Member posted 05-17-2004 04:29 PM

    Verily I say unto you "DO IT".

    Member posted 05-17-2004 04:33 PM

    YES, YES, YES. Good idea. This is a very useful topic. Alomst as good as the CD plan! By the way, how's that coming along?

    Many thanks to all you guys and your sharing.

    G.A. Ewen
    Member posted 05-17-2004 05:03 PM

    Great idea. It could turn out to be a best seller that gets a lot of use by everyone that buys it.

    John Stevenson
    Member posted 05-17-2004 06:12 PM

    Copying a taper on the lathe.

    Quick and easy way to copy a known taper you have an example of. Ideal for making copies of morse tapers for attachments. No

    measuring equipment or tables needed.

    First off set the top slide to zero. Then fit a piece of flat parallel into the tool holder similar to a boring bar and on

    centre line as the pic.

    Chuck a piece of stout drill rod or a parallel test bar in the chuck. Slacken the toolpost off and wind the flat parallel in

    so it lies just touching the test bar all along it's length. A piece of white card or paper will help to show the gap. Once

    it's touching just nip the toolpost and recheck.

    Don't touch the toolpost again. Remove the test bar from the chuck and replace with the taper you want to copy, in the second

    pic it's a 3MT taper

    Next slacken the top slide holding bolts or whatever your machine is fitted with and gently wind in so the parallel touches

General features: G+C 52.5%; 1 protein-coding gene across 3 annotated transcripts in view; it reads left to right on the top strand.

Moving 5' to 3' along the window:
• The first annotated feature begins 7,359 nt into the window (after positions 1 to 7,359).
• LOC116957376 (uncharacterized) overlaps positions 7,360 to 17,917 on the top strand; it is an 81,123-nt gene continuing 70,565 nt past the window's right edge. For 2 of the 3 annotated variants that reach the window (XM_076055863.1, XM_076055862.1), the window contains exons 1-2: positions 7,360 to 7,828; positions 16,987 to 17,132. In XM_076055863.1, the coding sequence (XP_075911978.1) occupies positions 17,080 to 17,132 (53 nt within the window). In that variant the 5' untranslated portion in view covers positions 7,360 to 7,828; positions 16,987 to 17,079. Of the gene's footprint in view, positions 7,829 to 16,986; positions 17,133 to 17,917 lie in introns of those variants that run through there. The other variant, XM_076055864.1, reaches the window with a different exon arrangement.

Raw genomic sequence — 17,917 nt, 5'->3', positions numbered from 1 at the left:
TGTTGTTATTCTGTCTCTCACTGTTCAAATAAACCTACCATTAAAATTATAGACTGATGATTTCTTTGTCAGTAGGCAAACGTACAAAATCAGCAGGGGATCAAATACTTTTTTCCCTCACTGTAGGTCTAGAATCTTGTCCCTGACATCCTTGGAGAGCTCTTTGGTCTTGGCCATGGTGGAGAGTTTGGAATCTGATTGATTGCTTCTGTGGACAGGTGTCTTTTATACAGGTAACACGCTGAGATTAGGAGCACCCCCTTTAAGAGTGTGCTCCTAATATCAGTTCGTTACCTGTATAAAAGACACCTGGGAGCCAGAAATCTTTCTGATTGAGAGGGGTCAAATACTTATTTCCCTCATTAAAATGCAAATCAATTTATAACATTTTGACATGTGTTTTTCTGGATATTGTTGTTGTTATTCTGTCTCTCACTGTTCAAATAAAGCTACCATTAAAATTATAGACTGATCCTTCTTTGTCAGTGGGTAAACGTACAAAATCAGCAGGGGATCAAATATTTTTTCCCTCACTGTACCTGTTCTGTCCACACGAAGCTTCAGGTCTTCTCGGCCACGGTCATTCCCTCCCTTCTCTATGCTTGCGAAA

the new taper. You will find that it will slew the top slide until the parallel sits snug against the taper, again a white

    paper or card will help.
    Tighten the top slide and you now have your machine set to cut a 3MT. You don't even have to check what the degrees are on

    the scale.
    No running up and down with a dial gauge and tapping the slide over.

    Once the top slide is set you can remove the parallel and do what you like with the tool holder.

    This procedure, like a lot of quick tips takes far longer to explain than to do.

    John S.

    Member posted 05-17-2004 06:16 PM

    I'd buy it.

    Member posted 05-17-2004 06:33 PM

    I am not very good with pics, getting a new cam soon,so I will try to describe a couple of things:

    1) I make various things that require bearings fits on the shaft or housing.Sometimes I have to bore out pulleys etc to inch

    or metric bores.
    I have a box of various size metric and inch bearings for "testing" the holes or fits.Just a way to make sure that the shaft

    or bored hole is just right.
    2)I also keep a box of various size metric and standard nuts for "testing" the threads I cut before sending out the units.

    This way I am double sure that the bearings or nuts, etc are going to fit when they get to the customer.

    Member posted 05-17-2004 06:35 PM

    A very simple tip: Don't forget that you can index from the chuck key holes on a 3 or four jaw chuck.

    Member posted 05-17-2004 10:23 PM

    2 hex nuts side by side make good drill point guage.

    G.A. Ewen
    Member posted 05-17-2004 11:11 PM

    I have a cheap import hight gage that is used exclusively to set my lathe tools on center. After carefully setting it I

    locked it tight and never moved it again. It is a real time saver.


    Sir John , Earl of Bligeport & Sudspumpwater. MBE [ Motor Bike Engineer ] Nottingham England.

  • #2
    Pages 2 and 3 in seperate posts to save bandwidth for dial up members.

    [This message has been edited by John Stevenson (edited 05-22-2004).]

    Sir John , Earl of Bligeport & Sudspumpwater. MBE [ Motor Bike Engineer ] Nottingham England.